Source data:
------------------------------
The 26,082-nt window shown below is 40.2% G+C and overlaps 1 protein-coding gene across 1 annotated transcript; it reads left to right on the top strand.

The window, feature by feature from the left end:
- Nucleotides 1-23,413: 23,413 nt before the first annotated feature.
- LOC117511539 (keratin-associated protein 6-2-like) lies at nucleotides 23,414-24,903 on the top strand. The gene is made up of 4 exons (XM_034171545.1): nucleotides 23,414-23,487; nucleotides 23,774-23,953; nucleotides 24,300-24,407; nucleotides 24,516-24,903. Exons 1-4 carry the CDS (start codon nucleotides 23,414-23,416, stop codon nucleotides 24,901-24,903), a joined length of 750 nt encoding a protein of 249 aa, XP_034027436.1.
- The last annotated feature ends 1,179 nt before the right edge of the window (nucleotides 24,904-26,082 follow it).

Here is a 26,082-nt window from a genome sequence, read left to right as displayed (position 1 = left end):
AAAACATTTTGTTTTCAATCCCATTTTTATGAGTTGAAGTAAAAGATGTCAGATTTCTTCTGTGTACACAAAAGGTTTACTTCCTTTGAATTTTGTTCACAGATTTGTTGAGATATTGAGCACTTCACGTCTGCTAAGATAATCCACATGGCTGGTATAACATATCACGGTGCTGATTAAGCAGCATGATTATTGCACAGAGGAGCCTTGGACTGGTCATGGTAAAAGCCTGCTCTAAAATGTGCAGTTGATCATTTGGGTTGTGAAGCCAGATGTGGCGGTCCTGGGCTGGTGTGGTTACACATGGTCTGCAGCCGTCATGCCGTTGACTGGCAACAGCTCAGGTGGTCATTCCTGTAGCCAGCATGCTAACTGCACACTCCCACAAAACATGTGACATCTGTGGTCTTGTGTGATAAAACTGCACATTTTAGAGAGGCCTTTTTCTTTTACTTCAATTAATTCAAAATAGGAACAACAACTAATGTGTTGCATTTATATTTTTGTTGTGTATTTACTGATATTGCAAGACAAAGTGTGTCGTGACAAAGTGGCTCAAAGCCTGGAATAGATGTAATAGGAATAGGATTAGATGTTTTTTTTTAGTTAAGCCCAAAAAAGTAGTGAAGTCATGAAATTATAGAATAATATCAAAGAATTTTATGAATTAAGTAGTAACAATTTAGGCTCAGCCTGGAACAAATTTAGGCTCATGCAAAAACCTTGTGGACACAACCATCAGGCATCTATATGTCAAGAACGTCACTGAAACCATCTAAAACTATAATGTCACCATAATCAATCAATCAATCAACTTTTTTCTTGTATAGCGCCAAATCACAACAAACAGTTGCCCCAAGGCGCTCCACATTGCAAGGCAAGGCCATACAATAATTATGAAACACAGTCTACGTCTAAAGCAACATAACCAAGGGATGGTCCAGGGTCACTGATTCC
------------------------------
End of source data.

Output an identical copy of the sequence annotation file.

The 26,082-nt window shown below is 40.2% G+C and overlaps 1 protein-coding gene across 1 annotated transcript; it reads left to right on the top strand.

The window, feature by feature from the left end:
- Nucleotides 1-23,413: 23,413 nt before the first annotated feature.
- LOC117511539 (keratin-associated protein 6-2-like) lies at nucleotides 23,414-24,903 on the top strand. The gene is made up of 4 exons (XM_034171545.1): nucleotides 23,414-23,487; nucleotides 23,774-23,953; nucleotides 24,300-24,407; nucleotides 24,516-24,903. Exons 1-4 carry the CDS (start codon nucleotides 23,414-23,416, stop codon nucleotides 24,901-24,903), a joined length of 750 nt encoding a protein of 249 aa, XP_034027436.1.
- The last annotated feature ends 1,179 nt before the right edge of the window (nucleotides 24,904-26,082 follow it).

Here is a 26,082-nt window from a genome sequence, read left to right as displayed (position 1 = left end):
AAAACATTTTGTTTTCAATCCCATTTTTATGAGTTGAAGTAAAAGATGTCAGATTTCTTCTGTGTACACAAAAGGTTTACTTCCTTTGAATTTTGTTCACAGATTTGTTGAGATATTGAGCACTTCACGTCTGCTAAGATAATCCACATGGCTGGTATAACATATCACGGTGCTGATTAAGCAGCATGATTATTGCACAGAGGAGCCTTGGACTGGTCATGGTAAAAGCCTGCTCTAAAATGTGCAGTTGATCATTTGGGTTGTGAAGCCAGATGTGGCGGTCCTGGGCTGGTGTGGTTACACATGGTCTGCAGCCGTCATGCCGTTGACTGGCAACAGCTCAGGTGGTCATTCCTGTAGCCAGCATGCTAACTGCACACTCCCACAAAACATGTGACATCTGTGGTCTTGTGTGATAAAACTGCACATTTTAGAGAGGCCTTTTTCTTTTACTTCAATTAATTCAAAATAGGAACAACAACTAATGTGTTGCATTTATATTTTTGTTGTGTATTTACTGATATTGCAAGACAAAGTGTGTCGTGACAAAGTGGCTCAAAGCCTGGAATAGATGTAATAGGAATAGGATTAGATGTTTTTTTTTAGTTAAGCCCAAAAAAGTAGTGAAGTCATGAAATTATAGAATAATATCAAAGAATTTTATGAATTAAGTAGTAACAATTTAGGCTCAGCCTGGAACAAATTTAGGCTCATGCAAAAACCTTGTGGACACAACCATCAGGCATCTATATGTCAAGAACGTCACTGAAACCATCTAAAACTATAATGTCACCATAATCAATCAATCAATCAACTTTTTTCTTGTATAGCGCCAAATCACAACAAACAGTTGCCCCAAGGCGCTCCACATTGCAAGGCAAGGCCATACAATAATTATGAAACACAGTCTACGTCTAAAGCAACATAACCAAGGGATGGTCCAGGGTCACTGATTCC